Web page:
Wheel bearings can be a mystery, but they’re quite simple. The greased roller bearings carry the load and reduce friction so your wheels can turn going down the road. According to Dexter, the maker of the axle, they should be inspected and greased every 12 months or 12,000 miles.
Personally, I think every year is overkill, but the 12,000 mile rule is pretty good. I’m comfortable going up to 3 years between service, but that’s up to you to decide.
For such a simple service, it’s actually quite difficult. Unless you’re quite the do-it-yourselfer, like getting greasy, can pound on a drift with mini-sledge hammer, this job could be best for a trailer shop.
Because this job is so labor intensive, I highly recommend replacing the wheel bearings and seals with new parts instead of cleaning and greasing the old bearings. The grease seal will need to changed anyways and the parts are only about $40. You need 2 sets of BK2-100 bearing kits for a #84 axle. Little House Customs sells them, and sometimes you can find them online through Amazon or Wal-mart. I also recommend buying new metal dust covers and rubber caps.
Ready to learn how to do this? First a tool list to see if this for you:
- Jack and jack stand to lift the Casita
- Lug and torque wrenches for the wheel lugs
- Rubber mallet to hammer off dust caps
- 1 1/2″ socket, wrench, or big channel locks for the wheel bearing nut
- Long “drift” to hammer out the bearing races
- Heavy duty seal puller
- 2.5lb mini-sledge hammer
- Hi-temp axle grease
- RTV sealant
- Lots of paper towels
- Long regular screwdriver or “brake spoon” to adjust brakes
Highly recommended, but not required:
Let’s get started.
Pro-tip: Put the new bearing races in your freezer while taking the brakes apart. They’ll be easier to install because they will shrink just a tiny bit
- First chock the opposite wheel, jack up the Casita from the frame (not the axle tube), and remove a wheel
- Using a rubber mallet, hammer off the metal dust cap as you rotate the brake drum
- Pry off the gold star cap that keeps the axle nut in place. On much older axles, you may find a cotter pin instead, remove that
- Remove the 1 1/2″ castle nut and washer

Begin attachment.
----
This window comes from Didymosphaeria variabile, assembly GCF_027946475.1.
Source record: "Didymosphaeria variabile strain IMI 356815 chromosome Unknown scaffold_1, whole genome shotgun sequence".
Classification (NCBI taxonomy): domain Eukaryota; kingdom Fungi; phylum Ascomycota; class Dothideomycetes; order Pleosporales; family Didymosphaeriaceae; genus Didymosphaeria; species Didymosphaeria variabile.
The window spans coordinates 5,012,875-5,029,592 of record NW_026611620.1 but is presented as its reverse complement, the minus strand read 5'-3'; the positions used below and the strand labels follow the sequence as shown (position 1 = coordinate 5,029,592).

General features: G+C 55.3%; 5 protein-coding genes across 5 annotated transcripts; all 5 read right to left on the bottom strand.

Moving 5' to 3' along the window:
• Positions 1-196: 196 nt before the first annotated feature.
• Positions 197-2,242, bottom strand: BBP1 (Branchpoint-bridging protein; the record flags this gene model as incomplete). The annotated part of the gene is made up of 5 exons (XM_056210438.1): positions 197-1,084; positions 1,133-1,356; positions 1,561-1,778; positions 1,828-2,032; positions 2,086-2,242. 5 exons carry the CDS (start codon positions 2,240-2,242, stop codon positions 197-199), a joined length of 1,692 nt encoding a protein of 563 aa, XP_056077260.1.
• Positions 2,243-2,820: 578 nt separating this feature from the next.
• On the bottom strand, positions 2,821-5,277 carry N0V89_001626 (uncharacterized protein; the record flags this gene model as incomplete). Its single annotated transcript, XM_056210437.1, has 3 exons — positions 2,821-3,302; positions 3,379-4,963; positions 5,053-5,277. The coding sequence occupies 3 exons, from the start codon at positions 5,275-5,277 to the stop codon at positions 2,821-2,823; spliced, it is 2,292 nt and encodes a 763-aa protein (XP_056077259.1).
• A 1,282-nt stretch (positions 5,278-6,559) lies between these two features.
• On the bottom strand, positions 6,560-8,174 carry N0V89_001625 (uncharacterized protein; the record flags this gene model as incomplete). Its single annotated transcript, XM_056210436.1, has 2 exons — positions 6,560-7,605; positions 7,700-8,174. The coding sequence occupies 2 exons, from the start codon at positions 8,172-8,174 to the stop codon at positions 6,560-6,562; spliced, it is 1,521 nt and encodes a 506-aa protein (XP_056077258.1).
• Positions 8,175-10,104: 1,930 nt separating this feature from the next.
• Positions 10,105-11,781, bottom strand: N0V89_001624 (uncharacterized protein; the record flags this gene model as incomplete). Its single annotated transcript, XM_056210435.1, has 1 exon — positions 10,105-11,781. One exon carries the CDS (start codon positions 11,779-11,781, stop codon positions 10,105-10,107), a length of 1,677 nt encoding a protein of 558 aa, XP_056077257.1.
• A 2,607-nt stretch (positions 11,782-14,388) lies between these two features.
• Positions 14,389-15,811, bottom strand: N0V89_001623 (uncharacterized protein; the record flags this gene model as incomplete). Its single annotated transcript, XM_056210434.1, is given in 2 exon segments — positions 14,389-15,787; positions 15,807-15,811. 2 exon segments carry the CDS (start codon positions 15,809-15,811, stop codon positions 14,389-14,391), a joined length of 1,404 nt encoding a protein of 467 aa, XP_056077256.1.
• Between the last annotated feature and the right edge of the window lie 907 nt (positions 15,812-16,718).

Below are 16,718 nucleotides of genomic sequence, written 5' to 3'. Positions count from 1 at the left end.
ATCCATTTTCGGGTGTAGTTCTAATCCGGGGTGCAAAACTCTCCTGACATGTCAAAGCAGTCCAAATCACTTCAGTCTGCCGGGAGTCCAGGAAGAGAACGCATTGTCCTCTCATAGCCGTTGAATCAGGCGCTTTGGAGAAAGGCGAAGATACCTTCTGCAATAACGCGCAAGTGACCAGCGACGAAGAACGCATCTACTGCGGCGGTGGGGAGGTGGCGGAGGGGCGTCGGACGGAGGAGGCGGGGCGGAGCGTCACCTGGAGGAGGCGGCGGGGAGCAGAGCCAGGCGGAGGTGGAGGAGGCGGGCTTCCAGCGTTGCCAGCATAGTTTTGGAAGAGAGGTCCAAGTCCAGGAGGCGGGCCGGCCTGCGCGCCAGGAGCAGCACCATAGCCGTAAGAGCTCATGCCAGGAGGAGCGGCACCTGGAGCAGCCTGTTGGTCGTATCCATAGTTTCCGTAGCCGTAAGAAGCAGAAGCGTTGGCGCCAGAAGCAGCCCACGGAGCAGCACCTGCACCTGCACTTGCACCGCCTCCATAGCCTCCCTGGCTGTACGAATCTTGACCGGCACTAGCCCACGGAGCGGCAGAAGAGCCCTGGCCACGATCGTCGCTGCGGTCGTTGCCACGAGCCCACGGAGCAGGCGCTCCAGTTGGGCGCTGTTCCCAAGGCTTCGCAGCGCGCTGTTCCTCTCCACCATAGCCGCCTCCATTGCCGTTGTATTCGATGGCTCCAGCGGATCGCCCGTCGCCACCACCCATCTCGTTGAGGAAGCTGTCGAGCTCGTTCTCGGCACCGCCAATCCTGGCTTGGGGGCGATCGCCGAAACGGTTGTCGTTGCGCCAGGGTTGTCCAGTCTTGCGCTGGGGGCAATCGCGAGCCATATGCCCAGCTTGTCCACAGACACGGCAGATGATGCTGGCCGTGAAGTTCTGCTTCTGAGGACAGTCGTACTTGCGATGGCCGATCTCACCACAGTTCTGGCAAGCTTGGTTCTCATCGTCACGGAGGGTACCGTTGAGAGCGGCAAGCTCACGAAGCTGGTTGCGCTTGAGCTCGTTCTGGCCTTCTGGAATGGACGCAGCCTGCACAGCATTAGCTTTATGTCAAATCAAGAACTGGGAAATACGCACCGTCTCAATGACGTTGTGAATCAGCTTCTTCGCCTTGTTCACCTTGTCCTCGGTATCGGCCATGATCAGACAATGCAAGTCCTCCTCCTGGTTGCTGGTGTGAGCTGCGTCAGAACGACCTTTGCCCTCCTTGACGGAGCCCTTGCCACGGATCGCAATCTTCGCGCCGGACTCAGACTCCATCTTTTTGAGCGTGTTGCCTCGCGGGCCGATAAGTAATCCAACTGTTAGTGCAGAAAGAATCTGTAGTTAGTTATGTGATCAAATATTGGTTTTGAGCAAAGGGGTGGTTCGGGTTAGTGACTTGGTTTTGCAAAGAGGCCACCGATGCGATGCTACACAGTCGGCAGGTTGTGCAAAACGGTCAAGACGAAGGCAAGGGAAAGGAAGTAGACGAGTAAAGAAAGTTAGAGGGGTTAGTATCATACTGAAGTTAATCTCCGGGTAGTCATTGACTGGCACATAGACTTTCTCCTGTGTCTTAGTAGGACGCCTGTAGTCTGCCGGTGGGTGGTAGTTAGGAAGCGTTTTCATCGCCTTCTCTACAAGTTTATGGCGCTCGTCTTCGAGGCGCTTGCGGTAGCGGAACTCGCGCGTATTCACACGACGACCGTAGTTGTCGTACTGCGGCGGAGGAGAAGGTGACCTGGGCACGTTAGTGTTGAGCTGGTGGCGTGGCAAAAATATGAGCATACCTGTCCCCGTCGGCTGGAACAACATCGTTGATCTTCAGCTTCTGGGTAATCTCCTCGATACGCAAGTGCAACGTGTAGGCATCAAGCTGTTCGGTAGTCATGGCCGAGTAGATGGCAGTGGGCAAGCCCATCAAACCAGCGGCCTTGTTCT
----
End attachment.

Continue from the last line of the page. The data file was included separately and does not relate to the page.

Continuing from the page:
- Pull the brake drum assembly off (the outer bearing will be loose and can fall out) and clean the spindle
- With the seal remover (I recommend the heavy duty OTC), pry out the grease seal and remove inner bearing
- Using the drift and hammer, find the lips of the bearing races and hammer them out. 2 per drum
- Take the new races from the freezer, lightly grease, and hammer in place with your bearing race driver set
- Grease the new bearings with hi-temp axle grease. (I like Lucas red ‘n tacky #2) and set the rear into place
- Put RTV sealant on the outside of the new grease seal and hammer into place using the seal driver from the set
- Now the drum is ready to re-install on the spindle. Slide on the outer bearing, washer, and thread on the castle nut
- While turning the hub, tighten the nut to 30 ft/lbs of torque. Stop turning the hub, back off nut, and finger tight
- Snap on the gold cap or re-install the cotter pin
- Hammer on the dust cap with a rubber mallet
- Install wheel and adjust the brake shoes as required by removing the rubber dust plug on the inside of the backing plate and clicking the star wheel up or down until the brakes just start to drag and back them off a few clicks until they rotate free
- Lower off jack stand, and tighten lugs to 100 ft/lbs
Dexter has a video on the procedure, although I like using a race and seal driver vs using the drift to avoid messing up the new parts.
If you notice the brake linings are getting about as thin as their backing plates or your brakes squeal, plan to replace the brakes on the next service. It’s nearly as cheap and much easier to buy new brakes and drums rather than messing with replacing the brake shoes and hardware. 4 nuts and 2 electrical wires per side is all it takes. New bearing races are already installed on new drums so there’s even less work involved.
Congrats, your ready for another 12,000 miles of adventure!
Recommended Tools for the Job:
Here’s what I personally use and recommend. Click on a picture to see it on Amazon. As an affiliate, I make a small commission if you buy through my link. Your price stays the same and I can pay for the website, win-win.